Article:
How foolish we can be. For only in the truth that Jesus gives us do we find any real comfort and hope. More than that, it is only in believing and sharing the truth of God’s Word that life has any real purpose. As we share the truth of the Gospel, we will often face opposition. And yet, we speak the truth in love, because only God’s truth can save souls.
Christ’s call provides our purpose
The Lord called Isaiah to the prophetic office with a grand vision of heaven. Christ called his first disciples to be fishers of men. What did all these men have in common? Like us they were sinners. Yet the God of free and faithful grace gave them the good news that he had made atonement for their guilt and sin. This gospel empowered them to answer the Lord’s call and fish for souls. The gospel was also the tool by which they would carry out this all important work. Today, our Savior still calls us – first to the forgiveness that comes by faith in him and then to lay our hands on the net of the gospel, and be fishers of men. This beautiful work is our privilege and purpose.
Learning to trust is life’s purpose
Those who trust in themselves and all the world offers will find ruin and destruction. No matter how things go in this life, they are actually under a curse. Those who put their confidence in the Lord and live according to his ways will bear fruit into eternity. No matter how things go in this life, they are actually the objects of God’s blessing. Their faithfulness to him will be eternally rewarded as evidence of faith. Here’s the challenge. The faithful often experience “thorns in the flesh” that seem like a curse instead of blessing to the world. Yet, what a humbling bounty of blessing comes to the believer who clings to the promise “my grace is sufficient for you.” Learning to trust like that is a purpose of life.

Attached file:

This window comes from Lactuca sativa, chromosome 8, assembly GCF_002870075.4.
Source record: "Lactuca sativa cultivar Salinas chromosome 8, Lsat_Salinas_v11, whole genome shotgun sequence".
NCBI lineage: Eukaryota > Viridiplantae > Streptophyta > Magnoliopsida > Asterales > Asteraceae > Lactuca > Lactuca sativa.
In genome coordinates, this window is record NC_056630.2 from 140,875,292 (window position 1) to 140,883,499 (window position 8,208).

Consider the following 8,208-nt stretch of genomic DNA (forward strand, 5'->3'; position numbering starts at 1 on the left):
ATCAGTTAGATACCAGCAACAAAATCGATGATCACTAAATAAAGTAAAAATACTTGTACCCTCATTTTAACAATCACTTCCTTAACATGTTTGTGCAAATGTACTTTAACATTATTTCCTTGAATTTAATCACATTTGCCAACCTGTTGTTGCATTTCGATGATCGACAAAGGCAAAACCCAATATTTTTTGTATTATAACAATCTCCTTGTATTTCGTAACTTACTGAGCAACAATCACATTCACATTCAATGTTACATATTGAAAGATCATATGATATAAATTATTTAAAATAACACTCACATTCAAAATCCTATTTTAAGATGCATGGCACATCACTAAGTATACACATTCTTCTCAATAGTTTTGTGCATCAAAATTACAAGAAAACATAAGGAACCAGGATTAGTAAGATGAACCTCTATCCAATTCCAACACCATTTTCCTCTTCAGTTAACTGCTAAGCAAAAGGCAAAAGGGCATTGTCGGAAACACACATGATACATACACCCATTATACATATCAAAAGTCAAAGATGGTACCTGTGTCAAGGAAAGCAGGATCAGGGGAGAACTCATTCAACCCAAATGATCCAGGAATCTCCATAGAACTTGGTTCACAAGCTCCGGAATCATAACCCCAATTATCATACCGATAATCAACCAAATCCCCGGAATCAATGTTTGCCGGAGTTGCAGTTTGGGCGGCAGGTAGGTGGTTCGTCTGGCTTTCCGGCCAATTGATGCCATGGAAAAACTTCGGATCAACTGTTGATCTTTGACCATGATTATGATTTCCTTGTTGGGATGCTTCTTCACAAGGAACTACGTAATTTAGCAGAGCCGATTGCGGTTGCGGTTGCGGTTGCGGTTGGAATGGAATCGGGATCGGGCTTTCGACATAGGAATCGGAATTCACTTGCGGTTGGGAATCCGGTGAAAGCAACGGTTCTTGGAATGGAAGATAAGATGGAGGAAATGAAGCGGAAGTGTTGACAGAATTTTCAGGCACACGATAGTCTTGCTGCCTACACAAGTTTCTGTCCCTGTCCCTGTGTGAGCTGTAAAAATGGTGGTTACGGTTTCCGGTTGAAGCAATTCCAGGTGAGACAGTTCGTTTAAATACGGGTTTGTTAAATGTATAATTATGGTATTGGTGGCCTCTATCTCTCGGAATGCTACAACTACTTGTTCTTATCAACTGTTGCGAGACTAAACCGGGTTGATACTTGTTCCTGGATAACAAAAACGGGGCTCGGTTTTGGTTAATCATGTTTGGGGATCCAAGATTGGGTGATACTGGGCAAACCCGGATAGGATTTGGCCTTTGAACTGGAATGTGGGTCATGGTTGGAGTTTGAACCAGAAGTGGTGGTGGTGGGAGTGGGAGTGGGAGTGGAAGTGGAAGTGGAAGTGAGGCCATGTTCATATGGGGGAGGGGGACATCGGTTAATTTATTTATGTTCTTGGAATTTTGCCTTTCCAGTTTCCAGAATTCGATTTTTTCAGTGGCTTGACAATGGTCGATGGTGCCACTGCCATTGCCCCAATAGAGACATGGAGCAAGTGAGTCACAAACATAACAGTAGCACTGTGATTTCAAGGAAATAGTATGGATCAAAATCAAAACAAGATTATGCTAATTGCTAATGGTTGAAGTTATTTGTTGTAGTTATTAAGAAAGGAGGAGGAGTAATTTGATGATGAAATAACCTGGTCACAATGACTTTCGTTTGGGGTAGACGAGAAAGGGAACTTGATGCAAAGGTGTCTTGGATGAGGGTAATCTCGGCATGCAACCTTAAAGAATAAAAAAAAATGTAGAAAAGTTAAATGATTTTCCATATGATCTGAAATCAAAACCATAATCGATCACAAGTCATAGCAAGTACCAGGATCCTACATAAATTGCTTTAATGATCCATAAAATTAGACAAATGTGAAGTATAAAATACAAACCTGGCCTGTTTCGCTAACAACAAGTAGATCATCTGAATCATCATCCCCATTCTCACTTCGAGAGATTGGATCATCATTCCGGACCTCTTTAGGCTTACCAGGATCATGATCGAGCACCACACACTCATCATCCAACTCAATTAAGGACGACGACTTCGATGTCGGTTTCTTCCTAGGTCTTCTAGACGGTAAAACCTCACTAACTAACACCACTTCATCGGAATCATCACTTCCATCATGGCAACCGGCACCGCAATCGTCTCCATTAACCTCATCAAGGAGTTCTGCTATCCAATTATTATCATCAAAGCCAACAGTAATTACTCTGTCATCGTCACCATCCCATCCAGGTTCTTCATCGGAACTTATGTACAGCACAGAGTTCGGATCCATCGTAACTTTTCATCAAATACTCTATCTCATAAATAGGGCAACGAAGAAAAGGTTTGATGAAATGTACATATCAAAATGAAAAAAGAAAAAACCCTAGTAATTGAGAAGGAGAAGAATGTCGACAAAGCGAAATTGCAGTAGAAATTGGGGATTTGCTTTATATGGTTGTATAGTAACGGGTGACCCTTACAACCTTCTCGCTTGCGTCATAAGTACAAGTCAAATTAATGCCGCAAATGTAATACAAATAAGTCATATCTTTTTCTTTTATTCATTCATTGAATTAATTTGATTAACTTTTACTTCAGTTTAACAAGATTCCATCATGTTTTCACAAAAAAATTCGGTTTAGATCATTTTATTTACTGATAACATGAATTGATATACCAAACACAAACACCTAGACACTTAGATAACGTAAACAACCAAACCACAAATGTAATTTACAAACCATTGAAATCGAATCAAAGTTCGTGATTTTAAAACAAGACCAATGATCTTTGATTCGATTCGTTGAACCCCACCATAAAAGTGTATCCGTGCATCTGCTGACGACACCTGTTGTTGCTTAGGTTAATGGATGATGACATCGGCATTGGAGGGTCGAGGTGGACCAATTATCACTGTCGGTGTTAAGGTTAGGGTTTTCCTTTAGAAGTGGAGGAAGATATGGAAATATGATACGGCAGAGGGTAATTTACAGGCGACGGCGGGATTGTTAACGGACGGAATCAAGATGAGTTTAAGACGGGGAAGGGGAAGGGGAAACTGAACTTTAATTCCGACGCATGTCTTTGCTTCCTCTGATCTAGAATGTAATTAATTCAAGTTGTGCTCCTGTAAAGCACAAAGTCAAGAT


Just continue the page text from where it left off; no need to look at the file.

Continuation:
Unexpecting love is life’s purpose
We love our spouses. We love our children. We love our parents. We love our friends. That is to be expected. That’s the nature of those close relationships. And human love says we have every expectation that those people will love us in return. But to love one’s enemies and pray for those who hate you is totally unexpected, for we cannot expect those who hostility oppose us to love us in return. However, it is just that kind of love that Christ calls us to. He calls us not to human love, but to his own selfless love – a forgiving love, a love that shows goodness to those who have done us wrong and overcomes that evil with good. To love with a love that expects nothing in return is a purpose of life. That’s a love only learned from our Savior’s unexpecting love for us.
The Lord’s glory is our purpose
Jesus’ transfiguration is illustrative of how God so often works. His glory is hidden under ordinary looking things. His power is hidden within apparent weakness. Remember that the next time you ask, “Where is this powerful God who supposedly loves me?” He is right there, hidden in places and means you might not expect, giving you peace and purpose. You see this so clearly in the season we are about to enter — Lent. In Lent, God’s power and love are as active as ever! But they are hiding under blood and shame. To prepare us he gives his disciples a glimpse of his true glory that they might remember that glory, and the purpose it provides, in the dark days ahead.
At 720 Old Trolley Road in Summerville Sunday worship is at 10:30 am with Christ Light for Kids and Bible Class at 9:15 am.
At 134 Foxbank Plantation Boulevard in Moncks Corner Sunday worship is at 10:30 am with Christ Light for Kids and Bible Class at 9:15 am.